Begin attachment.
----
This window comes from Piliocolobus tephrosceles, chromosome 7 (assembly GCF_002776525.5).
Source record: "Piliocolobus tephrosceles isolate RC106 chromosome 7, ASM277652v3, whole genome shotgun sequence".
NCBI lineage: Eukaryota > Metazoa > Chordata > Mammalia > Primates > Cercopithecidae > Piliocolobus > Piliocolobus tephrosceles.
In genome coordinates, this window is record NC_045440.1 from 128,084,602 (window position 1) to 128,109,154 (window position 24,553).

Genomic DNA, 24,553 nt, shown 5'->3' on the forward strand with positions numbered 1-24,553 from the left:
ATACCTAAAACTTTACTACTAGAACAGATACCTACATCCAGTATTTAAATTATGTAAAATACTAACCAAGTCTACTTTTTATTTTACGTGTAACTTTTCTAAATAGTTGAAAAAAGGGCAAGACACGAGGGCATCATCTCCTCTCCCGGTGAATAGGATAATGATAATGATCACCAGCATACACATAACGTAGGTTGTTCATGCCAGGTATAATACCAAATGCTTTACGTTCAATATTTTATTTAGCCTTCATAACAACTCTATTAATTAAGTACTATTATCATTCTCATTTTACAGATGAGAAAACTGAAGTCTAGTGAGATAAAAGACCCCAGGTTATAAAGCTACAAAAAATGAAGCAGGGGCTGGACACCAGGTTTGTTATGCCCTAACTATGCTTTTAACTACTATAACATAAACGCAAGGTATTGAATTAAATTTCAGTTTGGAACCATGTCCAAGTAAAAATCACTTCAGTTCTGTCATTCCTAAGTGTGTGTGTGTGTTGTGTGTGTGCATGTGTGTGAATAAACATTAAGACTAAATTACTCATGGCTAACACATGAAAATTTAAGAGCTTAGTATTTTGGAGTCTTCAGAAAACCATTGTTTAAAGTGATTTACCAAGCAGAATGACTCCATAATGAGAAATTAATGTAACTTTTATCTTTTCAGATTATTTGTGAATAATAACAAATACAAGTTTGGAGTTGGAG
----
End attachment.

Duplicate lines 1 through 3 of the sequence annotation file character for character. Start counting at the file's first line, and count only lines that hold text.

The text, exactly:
This window comes from Piliocolobus tephrosceles, chromosome 7 (assembly GCF_002776525.5).
Source record: "Piliocolobus tephrosceles isolate RC106 chromosome 7, ASM277652v3, whole genome shotgun sequence".
NCBI lineage: Eukaryota > Metazoa > Chordata > Mammalia > Primates > Cercopithecidae > Piliocolobus > Piliocolobus tephrosceles.